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Occupations - Parchment Maker

Thanks to Ted Sumner for sharing his research into parchment makers and parchment manufacture. His RYALL family included several parchment makers from Bermondsey, one of whom settled in Brentford.

James Band and Sons moved into Brentford in 1859 and established a parchment making business: follow links at the end for more details of the family and local parchment making.

Bermondsey Parchment Making

It is clear that large quantities were being made in Bermondsey. This area had a long history of tanning and with historian Charles Knight's detailed 1842 description of the parchment industry in the area, it is possible to say with confidence that this was a major centre for parchment production.

From modern collections of parchment it is clear the material was still widely used well into the early nineteenth century for a variety of purposes. However parchment was predominantly used for legal documents, for example, being the material used for the custody of charters, patents, acts of parliament, commissions, chirography, deeds and recognizance's, all of which were kept by the 'Master of the Rolls' (Chambers 1728, 208, 507) as well 'cockets', which were forms for recording goods that had been taxed (1728, 242). Parchment was also used in the manufacture of pocket-sized memorandums (Sibly1808, 67), while parchment off-cuts were often used for the manufacture of glue (Smellie 1771, 456; Sibly 1808,112). With parchment being the material used for such a huge variety of products it appears clear that the industry must have remained of fairly considerable size, particularly with the rapid population increase between the fifteenth and nineteenth centuries (Wrigley and Schofield 1981). Furthermore, the nature of the documents, recording; property, acts of parliament, tax, apprenticeships, licenses and so on, likely means parchment was a material of high status, it being almost exclusively reserved for high status documents. These were also documents often required to be kept for a long period of time, testifying to the view of parchment as a high status material and one of greater state of cultural and physical permanence. Furthermore, the demand for the products listed above can only have increased over the eighteenth and nineteenth centuries as a result of the huge population increase that occurred over these centuries and the commensurate rise in bureaucracy and litigation. As time went on however, many of these documents were instead made of paper, but as we know for many modern large collections of parchment, the process was perhaps slower than many have presumed.

It appears that skinners and butchers almost exclusively flayed the skins, and then sold the skins either directly to tanners, parchment-makers, or to skin salesmen and fell mongers, who would then sell on the skins. Unfortunately, there is little in the literature on the exact process. It appears that many people could be involved in the sale of parchment and skins, with the materials passing through many places (and presumably geographical locations) prior to reaching the stationer.

However the records that do exist show that the skins were flayed primarily by butchers and skinners, then sold either directly to the manufacturers of skin-goods or to fell-mongers to sell. In London in particular, skins were purchased from slaughter-houses and then sold throughout the city by skin salesmen. It also appears that in many instances fell-mongers would also be parchment-makers. Despite laws preventing tanners from selling skins the laws did not extend to parchment-makers. Of the 17 individual parchment-makers listed, around 47% of them were listed as also being fell-mongers. This would have been of a significant benefit to parchment-makers as they would then have access to the specific skins required for the manufacture of high quality parchment. Furthermore, it would have allowed for two sources of income, a position not available to many others in the various skin trades, and perhaps necessary given the low incomes of many parchment-makers.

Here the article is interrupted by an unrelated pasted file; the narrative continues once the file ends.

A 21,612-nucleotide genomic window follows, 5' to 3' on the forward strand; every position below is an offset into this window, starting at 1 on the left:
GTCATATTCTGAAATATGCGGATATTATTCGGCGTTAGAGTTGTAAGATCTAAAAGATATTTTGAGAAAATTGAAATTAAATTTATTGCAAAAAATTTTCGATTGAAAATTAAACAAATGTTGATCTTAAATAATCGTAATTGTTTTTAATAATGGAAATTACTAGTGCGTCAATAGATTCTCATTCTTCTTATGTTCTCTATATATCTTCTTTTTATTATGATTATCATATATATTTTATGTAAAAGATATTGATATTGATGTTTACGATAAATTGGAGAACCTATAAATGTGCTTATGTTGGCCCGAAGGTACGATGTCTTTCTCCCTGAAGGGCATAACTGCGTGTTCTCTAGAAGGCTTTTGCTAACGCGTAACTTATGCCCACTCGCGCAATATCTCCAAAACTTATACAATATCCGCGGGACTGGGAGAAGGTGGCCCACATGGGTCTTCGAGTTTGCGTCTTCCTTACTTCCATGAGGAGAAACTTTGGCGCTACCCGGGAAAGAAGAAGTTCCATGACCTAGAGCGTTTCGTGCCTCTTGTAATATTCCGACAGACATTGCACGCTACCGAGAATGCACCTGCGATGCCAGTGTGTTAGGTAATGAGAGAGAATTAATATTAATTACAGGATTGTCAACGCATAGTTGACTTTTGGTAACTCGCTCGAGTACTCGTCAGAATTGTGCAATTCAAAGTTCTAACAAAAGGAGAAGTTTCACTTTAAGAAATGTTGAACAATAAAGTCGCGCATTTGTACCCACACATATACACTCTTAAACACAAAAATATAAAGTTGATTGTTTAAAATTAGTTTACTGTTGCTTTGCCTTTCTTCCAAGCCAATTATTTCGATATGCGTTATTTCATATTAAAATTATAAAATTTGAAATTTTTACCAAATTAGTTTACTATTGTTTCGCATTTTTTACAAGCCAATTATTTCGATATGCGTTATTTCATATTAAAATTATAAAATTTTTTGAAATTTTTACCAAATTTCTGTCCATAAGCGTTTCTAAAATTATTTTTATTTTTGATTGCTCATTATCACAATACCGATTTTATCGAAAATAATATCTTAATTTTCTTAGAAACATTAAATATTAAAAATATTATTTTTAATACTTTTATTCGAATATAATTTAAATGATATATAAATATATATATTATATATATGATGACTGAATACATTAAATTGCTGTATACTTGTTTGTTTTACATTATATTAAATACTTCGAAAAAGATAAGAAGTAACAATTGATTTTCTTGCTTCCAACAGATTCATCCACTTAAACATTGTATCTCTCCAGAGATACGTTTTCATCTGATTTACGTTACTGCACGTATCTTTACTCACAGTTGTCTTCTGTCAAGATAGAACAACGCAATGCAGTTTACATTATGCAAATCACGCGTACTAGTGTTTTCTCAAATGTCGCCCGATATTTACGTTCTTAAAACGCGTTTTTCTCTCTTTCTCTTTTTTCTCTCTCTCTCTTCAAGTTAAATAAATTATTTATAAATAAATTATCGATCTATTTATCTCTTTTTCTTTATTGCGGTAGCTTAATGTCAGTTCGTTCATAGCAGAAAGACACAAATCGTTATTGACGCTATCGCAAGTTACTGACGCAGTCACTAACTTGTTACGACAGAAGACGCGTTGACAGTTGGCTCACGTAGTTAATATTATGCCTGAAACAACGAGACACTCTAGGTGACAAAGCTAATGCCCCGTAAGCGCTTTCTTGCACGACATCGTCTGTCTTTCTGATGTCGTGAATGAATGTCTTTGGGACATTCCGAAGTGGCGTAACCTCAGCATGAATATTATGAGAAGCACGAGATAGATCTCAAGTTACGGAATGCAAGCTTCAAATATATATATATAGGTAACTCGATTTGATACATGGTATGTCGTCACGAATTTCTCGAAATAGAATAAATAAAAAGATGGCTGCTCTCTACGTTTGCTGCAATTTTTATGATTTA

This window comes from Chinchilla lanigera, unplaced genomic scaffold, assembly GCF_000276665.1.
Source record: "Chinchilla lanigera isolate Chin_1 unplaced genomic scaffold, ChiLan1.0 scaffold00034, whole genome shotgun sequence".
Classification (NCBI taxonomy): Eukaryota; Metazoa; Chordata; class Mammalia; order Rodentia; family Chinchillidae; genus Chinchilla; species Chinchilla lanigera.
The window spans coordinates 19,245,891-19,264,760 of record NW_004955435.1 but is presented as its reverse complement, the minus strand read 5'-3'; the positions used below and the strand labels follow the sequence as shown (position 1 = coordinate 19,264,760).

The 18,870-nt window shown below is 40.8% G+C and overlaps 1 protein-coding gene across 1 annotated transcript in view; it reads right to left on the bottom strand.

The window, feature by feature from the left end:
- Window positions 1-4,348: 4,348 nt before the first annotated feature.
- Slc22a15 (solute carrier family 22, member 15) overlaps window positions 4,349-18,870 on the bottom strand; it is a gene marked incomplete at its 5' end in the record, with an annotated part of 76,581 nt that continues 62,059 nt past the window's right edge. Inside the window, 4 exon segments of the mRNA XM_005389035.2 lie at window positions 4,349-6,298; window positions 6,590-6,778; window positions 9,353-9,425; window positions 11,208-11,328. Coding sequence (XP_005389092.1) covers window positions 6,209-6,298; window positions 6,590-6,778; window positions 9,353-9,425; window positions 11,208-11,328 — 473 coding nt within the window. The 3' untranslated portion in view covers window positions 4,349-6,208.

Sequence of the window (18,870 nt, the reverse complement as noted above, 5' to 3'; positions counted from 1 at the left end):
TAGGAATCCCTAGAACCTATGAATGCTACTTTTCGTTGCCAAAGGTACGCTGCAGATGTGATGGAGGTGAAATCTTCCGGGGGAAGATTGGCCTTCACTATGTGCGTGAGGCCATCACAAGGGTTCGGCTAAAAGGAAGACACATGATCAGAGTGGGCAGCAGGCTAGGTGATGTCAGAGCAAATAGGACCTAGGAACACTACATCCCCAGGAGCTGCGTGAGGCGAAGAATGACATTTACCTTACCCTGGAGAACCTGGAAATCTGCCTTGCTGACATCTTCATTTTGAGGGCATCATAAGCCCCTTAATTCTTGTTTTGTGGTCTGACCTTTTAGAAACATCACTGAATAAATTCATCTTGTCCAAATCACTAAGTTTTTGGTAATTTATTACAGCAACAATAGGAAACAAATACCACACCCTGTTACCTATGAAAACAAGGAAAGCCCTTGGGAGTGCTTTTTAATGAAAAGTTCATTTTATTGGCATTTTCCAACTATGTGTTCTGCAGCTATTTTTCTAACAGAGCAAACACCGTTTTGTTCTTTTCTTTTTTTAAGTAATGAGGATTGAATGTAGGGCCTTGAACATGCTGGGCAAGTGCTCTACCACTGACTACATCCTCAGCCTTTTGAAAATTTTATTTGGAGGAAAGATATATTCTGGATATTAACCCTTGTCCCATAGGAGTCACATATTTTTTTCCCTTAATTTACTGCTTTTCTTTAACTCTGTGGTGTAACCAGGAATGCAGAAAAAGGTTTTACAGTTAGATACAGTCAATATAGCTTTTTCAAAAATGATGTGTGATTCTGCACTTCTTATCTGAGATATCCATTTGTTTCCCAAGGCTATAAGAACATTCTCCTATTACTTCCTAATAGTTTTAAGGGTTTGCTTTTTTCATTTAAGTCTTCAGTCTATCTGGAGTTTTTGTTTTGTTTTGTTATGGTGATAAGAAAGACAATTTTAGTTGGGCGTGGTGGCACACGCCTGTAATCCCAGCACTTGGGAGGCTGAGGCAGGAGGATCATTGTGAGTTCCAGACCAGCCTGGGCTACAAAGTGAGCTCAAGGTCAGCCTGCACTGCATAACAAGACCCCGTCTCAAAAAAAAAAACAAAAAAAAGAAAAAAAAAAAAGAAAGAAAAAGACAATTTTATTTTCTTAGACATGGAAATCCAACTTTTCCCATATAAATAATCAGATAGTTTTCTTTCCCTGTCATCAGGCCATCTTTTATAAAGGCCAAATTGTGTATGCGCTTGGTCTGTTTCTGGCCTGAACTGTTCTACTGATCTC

In conclusion, the skins were flayed primarily by butchers and skinners, then sold either directly to the manufacturers of skin-goods or to fell-mongers to sell. There are also many instances where the parchment-makers were both source the skins and use them to manufacture parchment.

Parchment-making was clearly a fairly highly-skilled trade. Prior apprenticeship training and an in-depth knowledge of the production was required to partake in the profession. Of parchment-making; at least within the city of London the trade earned a relatively low income.

Surrey Records show that 20 parchment makers were active in 1801-1850 and 42 (1850-1900). In the same period, in areas relevant to the Ryall's locale, the number of parchment makers were Bermondsey - 48; Newington - 2; Rotherhithe - 2; Walworth - 1 and Lambeth - 20.


Parchment Manufacture

Good parchment must be thin, strong yet flexible, and have a smooth surface.
(Ryder 1991)

There are a number of historic texts on how parchment was manufactured, although there are discrepancies in some of the more precise details. A particularly detailed description of the process from the period under discussion can be found in Husbandry and trade improv'd: being a collection of many valuable materials relating to corn, cattle, coals, hops, wool, &c. (Houghton 1728, 325-328) which has been summarised below:

Steps in parchment making

As stated, this is perhaps the most detailed outlining of the manufacturing process during the eighteenth century.



Brentford's location by the rivers Brent and Thames made it an ideal location for parchment makers. See notes about the related occupations of currier, fellmonger and tanner.

Jane McNamara has researched the Band family, parchment makers, who moved to Brentford in 1859.

Page published June 2022